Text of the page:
In English there are several ways to refer to people who speak Spanish or are from a Spanish-speaking country: Hispanic, Latin, Latino, Chicano, Spanish-speaking, etc.

What equivalent terms exist in Spanish? What does each mean, and which most accurately describes people from a Spanish-speaking country?

  • 1
    Those English words have different (but often overlapping) meanings. Hispanic often means someone descended from a Spanish-speaking country, not necessarily that the person actually speaks Spanish. Latin(o/a) can be much broader than Spanish-speaking, and usually includes Brazil (which speaks primarily Portuguese) for instance...
    – Flimzy
    Commented Jan 12, 2012 at 4:29

4 Answers 4


Official term in Spanish would be hispanoamericano.

According to Diccionario panhispánico de dudas:

Hispanoamérica. Nombre que recibe el conjunto de países americanos de lengua española: «Se convirtió [Viriato] en un símbolo, que habría de repetirse múltiples veces a lo largo de la historia de España e Hispanoamérica» (Fuentes Espejo [Méx. 1992]). Quedan, pues, excluidos de esta denominación los países de América en los que la lengua oficial no es el español. Su gentilicio, hispanoamericano, se refiere estrictamente a lo perteneciente o relativo a la América española y no incluye, por tanto, lo perteneciente o relativo a España: «Un completo catálogo onomástico de autores españoles e hispanoamericanos» (Abc [Esp.] 9.5.97).

Note, that Latino refers to Latin America, which includes not only Spanish speaking countries, but also Portuguese and French speaking ones.

Primary meaning of word hispano on other hand is not hispanic in American sense of the word.

Chicano means Mexican-American (i.e. US national of Mexican origin).

  • 4
    But "hispanoamericano" excludes people from Spain. This does not seem to comply with the question: "people who speak Spanish or are from a Spanish-speaking country"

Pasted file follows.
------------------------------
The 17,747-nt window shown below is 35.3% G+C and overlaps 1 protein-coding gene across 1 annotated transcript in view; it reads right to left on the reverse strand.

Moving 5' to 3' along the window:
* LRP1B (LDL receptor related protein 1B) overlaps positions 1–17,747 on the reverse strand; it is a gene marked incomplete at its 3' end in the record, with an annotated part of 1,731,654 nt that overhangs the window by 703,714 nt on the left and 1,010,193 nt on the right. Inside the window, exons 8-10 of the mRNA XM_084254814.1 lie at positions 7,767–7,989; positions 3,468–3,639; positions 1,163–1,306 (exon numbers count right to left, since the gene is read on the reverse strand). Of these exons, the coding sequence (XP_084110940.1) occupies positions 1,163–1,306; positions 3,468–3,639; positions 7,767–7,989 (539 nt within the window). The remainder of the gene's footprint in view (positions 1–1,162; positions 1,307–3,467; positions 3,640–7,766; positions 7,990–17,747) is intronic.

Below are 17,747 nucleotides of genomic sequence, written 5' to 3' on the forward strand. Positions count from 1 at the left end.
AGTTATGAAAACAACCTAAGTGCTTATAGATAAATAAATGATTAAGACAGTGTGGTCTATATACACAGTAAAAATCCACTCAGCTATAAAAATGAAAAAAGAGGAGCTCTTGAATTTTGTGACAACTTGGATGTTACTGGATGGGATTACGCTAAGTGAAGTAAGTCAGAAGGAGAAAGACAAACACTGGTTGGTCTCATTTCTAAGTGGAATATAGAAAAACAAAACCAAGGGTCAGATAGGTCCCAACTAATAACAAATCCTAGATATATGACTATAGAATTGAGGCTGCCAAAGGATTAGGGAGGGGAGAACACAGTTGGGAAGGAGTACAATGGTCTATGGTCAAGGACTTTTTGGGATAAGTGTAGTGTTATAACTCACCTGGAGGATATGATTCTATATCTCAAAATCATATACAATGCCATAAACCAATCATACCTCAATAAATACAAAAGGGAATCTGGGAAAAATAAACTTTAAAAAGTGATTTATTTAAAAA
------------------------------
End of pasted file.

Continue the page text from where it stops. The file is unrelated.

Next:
– leonbloy
    Commented Dec 10, 2013 at 15:39
  • You can use hispanophone for every spanish-speaking person
    – motilio
    Commented Sep 6, 2017 at 18:48

A way to refer to a Spanish speaker person is "hispanohablante."

There was a German saying that "Whoever speaks German is German."

The term "hispanohablante" gets around the tricky issues of "descent" or "location."


Let me break these into groups, because the English adjectives you list are not synonyms. Hopefully you'll get a sense from this that there isn't so much of a broad term for people and cultures that may share a culture and language, but ultimately are every bit as distinct as the USA, Australia, and South Africa are.

"Chicano" specifically refers to Mexican Americans, and has strong political associations.

Hispanic, Latin, Latino

These all ultimately refer to the Roman Empire, which expanded into the Iberian peninsula fairly early in its history. The Romans referred to the province as Hispania. Note that relating back to that peninsula can have political meaning, and does not necessarily imply a difference between Spain and Portugal as the historical colonial power that colonized an area. If someone wanted to be more explicit about an ethnic tie back to Europe, they may use "criollo" (same root as the English "creole").

"Spanish-speaking" is probably most directly translated as "hispanohablante," but that again doesn't necessarily mean "que habla Español." Note also that in Spain, what you might think of as the Spanish language is generally referred to as "castellano" (Castilian Spanish), as there are many Spanish dialects—and again, these dialects are often tied to deep political and ethnic beliefs.

  • 1
    Well hispanohablante or hispanoparlante must mean someone who speaks Spanish. If it does not in certain context I would say those certain context are the ones that have perverted the meaning. Commented Dec 10, 2013 at 20:10
  • "Hispano-" again references the entire Iberian peninsula in the Roman era, and thus would include non-Castilian languages spoken natively on that peninsula (e.g., Portuguese, Catalan).
    – wordsmythe
    Commented Dec 12, 2013 at 3:48

The concept is a little vague, and so are words. "hispánico" can be used to point that things of Spanish origin, but it's vague. "Iberoamérica" or Hispanoamérica is a word to refer to the set of Spanish-speaking countries, but it's a little artificial - and it's not clear if it includes Spain.

"Países/gentes de habla hispana" would be the most precise -but convoluted- expression. Latino is not very apt, is just for use inside USA... it would include Brasil, and makes little sense outside american continent (french and Italians are "latin" people).


Your Answer

By clicking “Post Your Answer”, you agree to our terms of service and acknowledge you have read our privacy policy.

Not the answer you're looking for? Browse other questions tagged or ask your own question.